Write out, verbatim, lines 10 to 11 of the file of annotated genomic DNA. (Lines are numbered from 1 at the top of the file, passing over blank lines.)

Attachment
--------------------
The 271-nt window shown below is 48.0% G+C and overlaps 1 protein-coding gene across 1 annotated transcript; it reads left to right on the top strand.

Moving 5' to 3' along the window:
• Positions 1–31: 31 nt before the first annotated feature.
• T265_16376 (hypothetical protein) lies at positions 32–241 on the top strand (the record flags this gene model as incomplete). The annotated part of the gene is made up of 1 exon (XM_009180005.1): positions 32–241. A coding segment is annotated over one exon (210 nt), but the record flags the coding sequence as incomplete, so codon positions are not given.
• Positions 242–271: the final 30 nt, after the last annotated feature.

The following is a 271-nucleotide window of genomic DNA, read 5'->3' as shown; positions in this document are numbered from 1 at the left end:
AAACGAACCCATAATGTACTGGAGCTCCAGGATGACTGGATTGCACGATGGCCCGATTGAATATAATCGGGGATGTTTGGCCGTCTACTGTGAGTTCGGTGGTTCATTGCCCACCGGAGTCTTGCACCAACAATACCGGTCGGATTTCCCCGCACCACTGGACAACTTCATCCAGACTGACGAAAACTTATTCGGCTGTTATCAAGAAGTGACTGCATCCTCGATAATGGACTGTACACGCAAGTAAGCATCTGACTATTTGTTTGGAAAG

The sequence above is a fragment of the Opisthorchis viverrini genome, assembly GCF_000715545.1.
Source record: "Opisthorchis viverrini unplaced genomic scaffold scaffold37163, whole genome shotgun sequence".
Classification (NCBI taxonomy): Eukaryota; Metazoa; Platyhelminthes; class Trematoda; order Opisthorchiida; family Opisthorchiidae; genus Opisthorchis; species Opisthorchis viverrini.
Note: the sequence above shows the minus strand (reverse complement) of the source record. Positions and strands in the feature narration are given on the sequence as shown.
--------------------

Classification (NCBI taxonomy): Eukaryota; Metazoa; Platyhelminthes; class Trematoda; order Opisthorchiida; family Opisthorchiidae; genus Opisthorchis; species Opisthorchis viverrini.
Note: the sequence above shows the minus strand (reverse complement) of the source record. Positions and strands in the feature narration are given on the sequence as shown.